In Singapore, the school serves as a welcome connection to Filipinos and their country with the school teaching much the same styles as the masters in order to continue the tradition. “The only thing that changed is the structure because there are different systems, tools and weapons. So Guro Fred organized it in a curriculum that makes sense, which is easy to learn and has structure. So people can come in at any point in time without being lost and the martial art is efficient and easy to learn. It’s always evolving.” As Guro Fred has stated once, the role of foreign instructors is to remind the masters of FMA that the world is interested in FMA and that its time for them to open up.


“FMA is more than just a sport and a combat skill, FMA has been an arena of learning and understanding of the bravery of our ancestors, their ingenuity and unyielding spirit to protect their family, community and their motherland. An important part of our history and a very part of me,” sums up John Leyson, a 37 year-old Magtuturo of FMA at the FMA School Dugong Maharlika (noble descent) in Manila. They practice the Kapampangan system of Grandmaster Bart Figueroa and the Otsotiros System of Grandmaster Pepito Robas and the Sikaran system of Grandmaster Melliton Geronimo.

His Master, Oscar Raymond T. Molina, a 32 year-old has been skilled in the art since childhood. At the age of 13, he turned to FMA for a higher purpose “I wanted to learn about a great nation which forgot that it was great. I wanted to learn FMA, because I wanted to be part of a legacy of nobility, of honor, of sacrifice and love of country.” Unfortunately, he shares the same discontent that there is a need to bring FMA to Filipinos, “I believe Brazilian Ju-jitsu is popular in the country today. But FMA is slowly experiencing an increase of followers, because of the Hollywood films today which are FMA.”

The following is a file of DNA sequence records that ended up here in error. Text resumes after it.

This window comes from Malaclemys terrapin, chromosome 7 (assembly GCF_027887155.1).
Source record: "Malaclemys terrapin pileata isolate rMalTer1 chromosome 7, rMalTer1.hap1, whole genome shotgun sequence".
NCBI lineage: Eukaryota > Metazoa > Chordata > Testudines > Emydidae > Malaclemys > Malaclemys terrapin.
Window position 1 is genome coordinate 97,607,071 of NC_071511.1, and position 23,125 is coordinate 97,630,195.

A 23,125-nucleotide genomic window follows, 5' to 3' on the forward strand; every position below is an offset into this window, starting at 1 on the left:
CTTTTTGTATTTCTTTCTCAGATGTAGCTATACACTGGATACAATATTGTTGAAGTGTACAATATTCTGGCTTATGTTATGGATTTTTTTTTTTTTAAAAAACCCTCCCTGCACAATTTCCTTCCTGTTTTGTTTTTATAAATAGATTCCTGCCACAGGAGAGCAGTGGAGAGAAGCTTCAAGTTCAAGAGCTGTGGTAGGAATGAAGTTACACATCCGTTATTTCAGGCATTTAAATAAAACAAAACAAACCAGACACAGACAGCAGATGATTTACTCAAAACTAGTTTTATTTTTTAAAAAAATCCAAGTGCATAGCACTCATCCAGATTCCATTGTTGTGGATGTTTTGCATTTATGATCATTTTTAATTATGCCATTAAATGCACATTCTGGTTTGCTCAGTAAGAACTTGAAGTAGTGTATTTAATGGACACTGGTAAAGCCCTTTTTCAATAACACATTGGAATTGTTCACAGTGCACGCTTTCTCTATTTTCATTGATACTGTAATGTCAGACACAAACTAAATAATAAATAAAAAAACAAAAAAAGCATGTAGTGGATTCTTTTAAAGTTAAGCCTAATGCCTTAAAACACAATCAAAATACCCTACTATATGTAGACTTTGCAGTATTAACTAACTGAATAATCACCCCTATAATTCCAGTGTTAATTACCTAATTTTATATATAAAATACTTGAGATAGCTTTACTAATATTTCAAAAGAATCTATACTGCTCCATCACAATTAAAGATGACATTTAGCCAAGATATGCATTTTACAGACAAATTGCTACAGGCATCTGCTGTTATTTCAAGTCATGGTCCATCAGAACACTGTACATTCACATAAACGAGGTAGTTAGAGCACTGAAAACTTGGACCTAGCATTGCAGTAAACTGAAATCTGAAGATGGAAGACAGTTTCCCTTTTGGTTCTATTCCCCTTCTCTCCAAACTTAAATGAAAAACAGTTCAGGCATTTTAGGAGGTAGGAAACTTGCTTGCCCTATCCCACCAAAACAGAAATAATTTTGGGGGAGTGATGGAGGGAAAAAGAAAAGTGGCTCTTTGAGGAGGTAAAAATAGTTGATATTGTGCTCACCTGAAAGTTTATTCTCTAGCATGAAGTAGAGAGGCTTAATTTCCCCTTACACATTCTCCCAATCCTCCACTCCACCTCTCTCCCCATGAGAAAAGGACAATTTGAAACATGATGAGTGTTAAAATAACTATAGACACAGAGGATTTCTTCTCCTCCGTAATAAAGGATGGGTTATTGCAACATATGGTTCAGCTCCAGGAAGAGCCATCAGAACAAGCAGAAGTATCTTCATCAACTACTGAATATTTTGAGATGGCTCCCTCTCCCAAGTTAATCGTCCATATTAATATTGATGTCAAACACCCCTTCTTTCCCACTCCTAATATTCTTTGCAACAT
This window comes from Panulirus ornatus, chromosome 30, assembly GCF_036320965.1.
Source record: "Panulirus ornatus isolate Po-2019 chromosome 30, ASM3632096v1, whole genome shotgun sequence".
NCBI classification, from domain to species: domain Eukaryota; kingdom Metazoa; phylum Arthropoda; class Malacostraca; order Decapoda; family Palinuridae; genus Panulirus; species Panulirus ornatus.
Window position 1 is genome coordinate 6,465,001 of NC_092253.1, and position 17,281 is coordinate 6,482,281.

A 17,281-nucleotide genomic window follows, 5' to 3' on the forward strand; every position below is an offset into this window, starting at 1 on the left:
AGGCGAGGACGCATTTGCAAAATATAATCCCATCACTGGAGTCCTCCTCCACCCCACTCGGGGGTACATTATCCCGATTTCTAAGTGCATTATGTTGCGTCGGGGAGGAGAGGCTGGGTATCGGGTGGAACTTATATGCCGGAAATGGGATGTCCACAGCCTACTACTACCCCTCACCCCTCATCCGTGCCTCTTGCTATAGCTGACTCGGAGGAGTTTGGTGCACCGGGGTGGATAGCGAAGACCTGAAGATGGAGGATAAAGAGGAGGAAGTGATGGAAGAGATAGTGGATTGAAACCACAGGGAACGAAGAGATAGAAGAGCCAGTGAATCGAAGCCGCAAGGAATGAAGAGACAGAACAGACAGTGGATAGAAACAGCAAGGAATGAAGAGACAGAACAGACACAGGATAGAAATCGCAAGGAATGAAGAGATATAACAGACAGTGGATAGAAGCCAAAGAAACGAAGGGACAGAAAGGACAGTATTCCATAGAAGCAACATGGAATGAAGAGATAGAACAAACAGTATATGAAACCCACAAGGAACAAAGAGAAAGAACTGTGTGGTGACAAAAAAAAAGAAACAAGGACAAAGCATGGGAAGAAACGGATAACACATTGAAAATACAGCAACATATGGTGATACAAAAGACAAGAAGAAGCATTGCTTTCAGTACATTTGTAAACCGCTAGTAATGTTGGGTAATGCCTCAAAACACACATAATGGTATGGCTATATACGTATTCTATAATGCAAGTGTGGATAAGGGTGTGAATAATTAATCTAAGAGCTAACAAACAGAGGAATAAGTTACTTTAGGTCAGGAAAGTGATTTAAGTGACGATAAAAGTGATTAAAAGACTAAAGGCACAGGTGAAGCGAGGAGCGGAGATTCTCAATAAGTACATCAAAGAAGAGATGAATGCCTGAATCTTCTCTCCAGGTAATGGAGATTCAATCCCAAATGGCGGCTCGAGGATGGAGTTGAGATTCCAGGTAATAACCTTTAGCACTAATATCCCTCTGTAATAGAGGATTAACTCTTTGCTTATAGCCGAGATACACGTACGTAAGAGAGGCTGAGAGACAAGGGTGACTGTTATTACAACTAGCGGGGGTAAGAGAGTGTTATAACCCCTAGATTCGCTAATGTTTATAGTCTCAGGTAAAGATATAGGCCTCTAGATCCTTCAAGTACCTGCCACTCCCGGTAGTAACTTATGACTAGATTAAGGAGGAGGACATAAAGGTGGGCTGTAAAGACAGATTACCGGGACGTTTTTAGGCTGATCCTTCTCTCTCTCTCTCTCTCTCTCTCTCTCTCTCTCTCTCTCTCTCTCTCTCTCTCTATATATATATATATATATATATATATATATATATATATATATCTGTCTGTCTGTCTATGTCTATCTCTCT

“The Chinese have their Win Chun, the West has boxing and the Indonesians have Silat, FMA has Panuntukan-Filipino Boxing. Koreans have Taekwondo, the Japanese their Karate, and the Chinese their Wushu, FMA has Sikaran- Filipino Foot Fighting. If the Greeks have Greco-Roman Wrestling, the Brazilians their Gracie Ju-jitsu, FMA has its Dumog- Filipino Wrestling. Aside from the popular stick fighting,” explained Master Oscar.

As the journey of our nation has not yet ended, there are still lessons to be learned, “It is important to learn about Martial Arts especially our own because it will teach us that it is not about killing but about living. We should learn FMA in the right perspective that this deadly martial art was practiced by noble Filipinos in defending the honor of a nation. It was used by warriors who would die to protect the banks of an archipelago. We are all Maharlikas, wherever we go in the world, we as a people should carry ourselves in a noble manner.” Master Oscar is one in propagating FMA sending out his students as ambassadors of FMA.

It is true, that discovering FMA is discovering yourself as a Filipino. It is a journey back to our roots, a long history of a proud nation and its people. It is time to make FMA global and the Arnis Law declaring Arnis as the national sport is a start. After all, we are of warrior blood and its something we should be proud of. As John says, “FMA is part of my being. It is there, it just has to be “awakened.”